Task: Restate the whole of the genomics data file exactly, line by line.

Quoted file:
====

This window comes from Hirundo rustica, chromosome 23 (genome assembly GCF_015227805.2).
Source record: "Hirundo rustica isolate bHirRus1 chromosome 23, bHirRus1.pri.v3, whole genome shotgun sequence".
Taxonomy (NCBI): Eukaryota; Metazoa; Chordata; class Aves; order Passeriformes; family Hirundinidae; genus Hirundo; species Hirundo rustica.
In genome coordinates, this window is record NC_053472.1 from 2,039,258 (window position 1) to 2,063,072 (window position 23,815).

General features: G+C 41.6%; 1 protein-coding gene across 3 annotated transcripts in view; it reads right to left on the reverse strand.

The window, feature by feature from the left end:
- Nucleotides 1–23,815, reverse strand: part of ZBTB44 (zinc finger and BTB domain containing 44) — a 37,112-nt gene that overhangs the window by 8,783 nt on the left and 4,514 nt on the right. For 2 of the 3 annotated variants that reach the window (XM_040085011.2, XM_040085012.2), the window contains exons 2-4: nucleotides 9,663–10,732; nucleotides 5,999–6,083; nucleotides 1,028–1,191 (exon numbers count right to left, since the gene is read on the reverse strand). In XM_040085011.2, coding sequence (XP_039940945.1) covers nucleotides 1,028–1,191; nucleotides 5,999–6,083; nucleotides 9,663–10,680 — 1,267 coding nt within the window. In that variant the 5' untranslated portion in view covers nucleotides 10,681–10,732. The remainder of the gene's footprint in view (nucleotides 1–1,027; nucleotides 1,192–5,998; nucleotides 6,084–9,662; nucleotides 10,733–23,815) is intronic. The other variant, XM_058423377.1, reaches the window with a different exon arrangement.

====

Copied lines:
This window comes from Hirundo rustica, chromosome 23 (genome assembly GCF_015227805.2).
Source record: "Hirundo rustica isolate bHirRus1 chromosome 23, bHirRus1.pri.v3, whole genome shotgun sequence".
Taxonomy (NCBI): Eukaryota; Metazoa; Chordata; class Aves; order Passeriformes; family Hirundinidae; genus Hirundo; species Hirundo rustica.
In genome coordinates, this window is record NC_053472.1 from 2,039,258 (window position 1) to 2,063,072 (window position 23,815).

General features: G+C 41.6%; 1 protein-coding gene across 3 annotated transcripts in view; it reads right to left on the reverse strand.

The window, feature by feature from the left end:
- Nucleotides 1–23,815, reverse strand: part of ZBTB44 (zinc finger and BTB domain containing 44) — a 37,112-nt gene that overhangs the window by 8,783 nt on the left and 4,514 nt on the right. For 2 of the 3 annotated variants that reach the window (XM_040085011.2, XM_040085012.2), the window contains exons 2-4: nucleotides 9,663–10,732; nucleotides 5,999–6,083; nucleotides 1,028–1,191 (exon numbers count right to left, since the gene is read on the reverse strand). In XM_040085011.2, coding sequence (XP_039940945.1) covers nucleotides 1,028–1,191; nucleotides 5,999–6,083; nucleotides 9,663–10,680 — 1,267 coding nt within the window. In that variant the 5' untranslated portion in view covers nucleotides 10,681–10,732. The remainder of the gene's footprint in view (nucleotides 1–1,027; nucleotides 1,192–5,998; nucleotides 6,084–9,662; nucleotides 10,733–23,815) is intronic. The other variant, XM_058423377.1, reaches the window with a different exon arrangement.